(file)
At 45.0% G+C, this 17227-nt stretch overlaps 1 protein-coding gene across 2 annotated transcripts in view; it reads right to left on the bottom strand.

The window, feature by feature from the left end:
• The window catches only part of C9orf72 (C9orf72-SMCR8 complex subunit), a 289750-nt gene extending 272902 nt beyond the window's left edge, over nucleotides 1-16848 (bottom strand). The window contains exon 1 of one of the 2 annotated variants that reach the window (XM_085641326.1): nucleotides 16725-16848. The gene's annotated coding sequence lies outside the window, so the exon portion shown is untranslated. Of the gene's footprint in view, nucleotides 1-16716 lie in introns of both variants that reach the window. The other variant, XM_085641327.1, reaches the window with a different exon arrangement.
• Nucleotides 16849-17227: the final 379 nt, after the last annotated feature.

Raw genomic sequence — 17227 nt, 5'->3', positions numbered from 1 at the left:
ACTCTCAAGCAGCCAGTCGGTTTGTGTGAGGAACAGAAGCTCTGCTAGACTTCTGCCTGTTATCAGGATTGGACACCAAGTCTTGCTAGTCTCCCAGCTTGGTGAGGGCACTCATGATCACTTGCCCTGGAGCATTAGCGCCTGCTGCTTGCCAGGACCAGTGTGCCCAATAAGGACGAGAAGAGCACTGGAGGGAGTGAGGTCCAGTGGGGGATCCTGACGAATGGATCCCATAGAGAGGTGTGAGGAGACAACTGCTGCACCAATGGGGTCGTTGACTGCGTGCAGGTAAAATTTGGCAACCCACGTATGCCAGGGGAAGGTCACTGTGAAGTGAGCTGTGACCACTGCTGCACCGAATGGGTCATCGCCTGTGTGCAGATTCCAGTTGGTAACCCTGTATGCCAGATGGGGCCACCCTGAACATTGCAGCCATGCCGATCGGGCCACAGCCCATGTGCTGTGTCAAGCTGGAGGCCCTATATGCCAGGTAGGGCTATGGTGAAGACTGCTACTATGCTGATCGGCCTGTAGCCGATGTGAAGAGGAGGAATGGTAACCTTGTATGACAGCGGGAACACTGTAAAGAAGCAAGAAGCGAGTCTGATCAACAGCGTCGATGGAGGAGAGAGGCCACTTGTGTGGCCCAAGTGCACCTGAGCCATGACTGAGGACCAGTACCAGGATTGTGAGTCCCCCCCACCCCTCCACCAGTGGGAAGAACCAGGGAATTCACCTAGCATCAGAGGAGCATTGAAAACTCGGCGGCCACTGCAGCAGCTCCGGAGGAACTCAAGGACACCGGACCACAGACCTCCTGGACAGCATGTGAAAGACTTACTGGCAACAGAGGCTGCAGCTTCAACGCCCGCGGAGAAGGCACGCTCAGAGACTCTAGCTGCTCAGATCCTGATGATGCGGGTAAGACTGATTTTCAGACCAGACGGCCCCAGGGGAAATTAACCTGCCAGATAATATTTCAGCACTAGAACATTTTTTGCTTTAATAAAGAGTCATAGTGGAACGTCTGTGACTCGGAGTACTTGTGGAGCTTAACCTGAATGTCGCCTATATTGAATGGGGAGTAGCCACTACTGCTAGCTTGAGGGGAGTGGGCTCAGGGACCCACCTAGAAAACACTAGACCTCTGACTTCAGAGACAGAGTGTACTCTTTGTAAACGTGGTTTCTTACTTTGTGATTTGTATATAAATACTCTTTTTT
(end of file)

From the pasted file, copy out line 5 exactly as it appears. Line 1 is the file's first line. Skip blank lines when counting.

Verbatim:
Raw genomic sequence — 17227 nt, 5'->3', positions numbered from 1 at the left: